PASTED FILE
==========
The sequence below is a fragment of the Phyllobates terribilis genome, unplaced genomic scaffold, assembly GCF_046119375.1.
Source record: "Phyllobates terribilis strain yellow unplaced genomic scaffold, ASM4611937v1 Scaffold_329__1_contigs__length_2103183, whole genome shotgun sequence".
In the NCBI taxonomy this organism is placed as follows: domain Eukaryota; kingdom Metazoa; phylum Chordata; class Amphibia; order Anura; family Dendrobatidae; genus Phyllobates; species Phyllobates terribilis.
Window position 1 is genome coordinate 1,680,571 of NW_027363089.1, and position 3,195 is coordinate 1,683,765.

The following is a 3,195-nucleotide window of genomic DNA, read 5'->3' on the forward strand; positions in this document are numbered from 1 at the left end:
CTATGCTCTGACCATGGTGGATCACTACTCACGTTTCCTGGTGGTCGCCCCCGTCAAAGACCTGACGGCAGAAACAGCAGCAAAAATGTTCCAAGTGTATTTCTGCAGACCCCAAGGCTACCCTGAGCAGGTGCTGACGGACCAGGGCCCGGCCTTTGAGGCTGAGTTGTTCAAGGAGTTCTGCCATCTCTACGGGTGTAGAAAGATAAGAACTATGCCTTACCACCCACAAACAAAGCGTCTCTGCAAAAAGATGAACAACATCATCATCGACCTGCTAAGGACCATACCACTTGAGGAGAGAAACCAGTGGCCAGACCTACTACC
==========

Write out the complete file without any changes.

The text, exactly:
The sequence below is a fragment of the Phyllobates terribilis genome, unplaced genomic scaffold, assembly GCF_046119375.1.
Source record: "Phyllobates terribilis strain yellow unplaced genomic scaffold, ASM4611937v1 Scaffold_329__1_contigs__length_2103183, whole genome shotgun sequence".
In the NCBI taxonomy this organism is placed as follows: domain Eukaryota; kingdom Metazoa; phylum Chordata; class Amphibia; order Anura; family Dendrobatidae; genus Phyllobates; species Phyllobates terribilis.
Window position 1 is genome coordinate 1,680,571 of NW_027363089.1, and position 3,195 is coordinate 1,683,765.

The following is a 3,195-nucleotide window of genomic DNA, read 5'->3' on the forward strand; positions in this document are numbered from 1 at the left end:
CTATGCTCTGACCATGGTGGATCACTACTCACGTTTCCTGGTGGTCGCCCCCGTCAAAGACCTGACGGCAGAAACAGCAGCAAAAATGTTCCAAGTGTATTTCTGCAGACCCCAAGGCTACCCTGAGCAGGTGCTGACGGACCAGGGCCCGGCCTTTGAGGCTGAGTTGTTCAAGGAGTTCTGCCATCTCTACGGGTGTAGAAAGATAAGAACTATGCCTTACCACCCACAAACAAAGCGTCTCTGCAAAAAGATGAACAACATCATCATCGACCTGCTAAGGACCATACCACTTGAGGAGAGAAACCAGTGGCCAGACCTACTACC